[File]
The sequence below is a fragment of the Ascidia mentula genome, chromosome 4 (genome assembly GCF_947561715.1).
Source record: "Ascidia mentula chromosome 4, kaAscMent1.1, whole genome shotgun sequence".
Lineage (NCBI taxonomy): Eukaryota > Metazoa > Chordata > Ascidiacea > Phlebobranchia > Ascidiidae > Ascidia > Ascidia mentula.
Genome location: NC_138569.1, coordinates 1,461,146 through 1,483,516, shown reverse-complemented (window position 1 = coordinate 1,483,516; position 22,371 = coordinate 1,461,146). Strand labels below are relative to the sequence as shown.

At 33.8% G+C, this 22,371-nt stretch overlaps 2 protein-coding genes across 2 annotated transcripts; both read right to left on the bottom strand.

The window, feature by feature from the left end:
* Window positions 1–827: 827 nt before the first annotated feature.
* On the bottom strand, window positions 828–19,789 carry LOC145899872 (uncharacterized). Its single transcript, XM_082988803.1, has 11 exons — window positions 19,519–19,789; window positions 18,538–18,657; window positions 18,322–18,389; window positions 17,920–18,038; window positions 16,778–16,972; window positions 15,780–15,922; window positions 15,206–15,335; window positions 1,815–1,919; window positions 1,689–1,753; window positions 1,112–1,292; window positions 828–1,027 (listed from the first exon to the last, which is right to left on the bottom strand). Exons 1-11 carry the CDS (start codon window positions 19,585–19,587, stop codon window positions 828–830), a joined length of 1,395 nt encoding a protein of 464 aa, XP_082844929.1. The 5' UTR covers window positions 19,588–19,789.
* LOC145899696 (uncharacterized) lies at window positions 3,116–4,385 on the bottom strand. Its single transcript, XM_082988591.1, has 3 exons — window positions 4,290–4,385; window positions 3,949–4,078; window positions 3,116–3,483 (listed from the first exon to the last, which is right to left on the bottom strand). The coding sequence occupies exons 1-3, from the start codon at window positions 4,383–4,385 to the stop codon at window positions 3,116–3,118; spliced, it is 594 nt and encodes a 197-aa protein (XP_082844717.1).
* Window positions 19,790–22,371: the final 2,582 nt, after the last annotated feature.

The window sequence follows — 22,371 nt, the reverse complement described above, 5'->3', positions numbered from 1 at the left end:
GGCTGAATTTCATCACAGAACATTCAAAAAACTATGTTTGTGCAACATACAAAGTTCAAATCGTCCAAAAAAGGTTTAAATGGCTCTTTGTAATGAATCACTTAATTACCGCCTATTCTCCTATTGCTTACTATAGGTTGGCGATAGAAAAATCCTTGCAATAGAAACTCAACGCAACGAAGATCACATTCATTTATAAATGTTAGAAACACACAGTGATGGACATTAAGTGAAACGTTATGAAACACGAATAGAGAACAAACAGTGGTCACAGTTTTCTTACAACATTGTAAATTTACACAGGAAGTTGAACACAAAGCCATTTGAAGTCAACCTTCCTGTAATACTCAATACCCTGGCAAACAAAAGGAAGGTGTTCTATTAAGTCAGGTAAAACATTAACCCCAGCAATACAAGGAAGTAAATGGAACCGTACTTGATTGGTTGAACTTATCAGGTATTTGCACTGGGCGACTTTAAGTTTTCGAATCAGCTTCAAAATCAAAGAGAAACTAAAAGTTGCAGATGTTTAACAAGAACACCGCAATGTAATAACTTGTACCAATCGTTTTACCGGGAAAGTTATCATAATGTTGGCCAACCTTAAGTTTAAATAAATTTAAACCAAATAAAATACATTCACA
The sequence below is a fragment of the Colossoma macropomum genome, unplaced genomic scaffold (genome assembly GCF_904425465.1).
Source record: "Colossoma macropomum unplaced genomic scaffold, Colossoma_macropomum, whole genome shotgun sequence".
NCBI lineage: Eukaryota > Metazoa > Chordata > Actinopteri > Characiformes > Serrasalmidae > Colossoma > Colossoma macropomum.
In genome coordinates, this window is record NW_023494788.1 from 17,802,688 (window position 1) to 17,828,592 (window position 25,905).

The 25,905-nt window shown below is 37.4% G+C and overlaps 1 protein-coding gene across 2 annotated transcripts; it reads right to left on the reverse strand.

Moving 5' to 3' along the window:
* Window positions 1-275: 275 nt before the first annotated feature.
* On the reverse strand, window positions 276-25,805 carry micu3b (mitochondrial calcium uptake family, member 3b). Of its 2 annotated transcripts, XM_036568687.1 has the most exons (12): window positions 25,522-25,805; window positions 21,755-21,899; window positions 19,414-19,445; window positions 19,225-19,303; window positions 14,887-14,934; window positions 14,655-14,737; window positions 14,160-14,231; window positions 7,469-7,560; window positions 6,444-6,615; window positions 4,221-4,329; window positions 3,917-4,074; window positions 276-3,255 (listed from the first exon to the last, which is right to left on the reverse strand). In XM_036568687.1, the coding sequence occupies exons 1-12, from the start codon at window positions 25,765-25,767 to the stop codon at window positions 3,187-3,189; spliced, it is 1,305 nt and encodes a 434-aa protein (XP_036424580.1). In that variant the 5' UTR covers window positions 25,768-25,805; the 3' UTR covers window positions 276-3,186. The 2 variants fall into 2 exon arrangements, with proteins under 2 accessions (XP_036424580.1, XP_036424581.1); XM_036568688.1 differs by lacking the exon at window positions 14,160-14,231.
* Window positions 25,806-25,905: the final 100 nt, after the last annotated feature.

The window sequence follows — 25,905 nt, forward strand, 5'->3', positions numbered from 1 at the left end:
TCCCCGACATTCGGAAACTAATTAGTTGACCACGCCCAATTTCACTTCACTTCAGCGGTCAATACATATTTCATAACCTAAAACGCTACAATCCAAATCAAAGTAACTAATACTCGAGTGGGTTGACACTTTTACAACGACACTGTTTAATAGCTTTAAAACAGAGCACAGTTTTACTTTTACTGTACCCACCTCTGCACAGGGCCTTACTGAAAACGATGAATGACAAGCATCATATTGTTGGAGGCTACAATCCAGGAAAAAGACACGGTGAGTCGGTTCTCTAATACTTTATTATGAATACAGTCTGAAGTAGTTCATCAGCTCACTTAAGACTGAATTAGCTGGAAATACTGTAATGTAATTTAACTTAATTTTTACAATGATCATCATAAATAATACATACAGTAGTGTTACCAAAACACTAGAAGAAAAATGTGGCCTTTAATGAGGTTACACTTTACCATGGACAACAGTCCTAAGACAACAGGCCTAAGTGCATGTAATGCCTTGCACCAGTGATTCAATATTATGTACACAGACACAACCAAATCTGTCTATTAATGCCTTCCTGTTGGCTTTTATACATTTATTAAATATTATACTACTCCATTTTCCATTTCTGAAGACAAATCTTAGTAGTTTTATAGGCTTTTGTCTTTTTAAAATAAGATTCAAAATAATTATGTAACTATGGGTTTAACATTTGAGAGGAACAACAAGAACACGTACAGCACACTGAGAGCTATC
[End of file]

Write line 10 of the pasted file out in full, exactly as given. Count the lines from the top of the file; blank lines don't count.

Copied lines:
* Window positions 19,790–22,371: the final 2,582 nt, after the last annotated feature.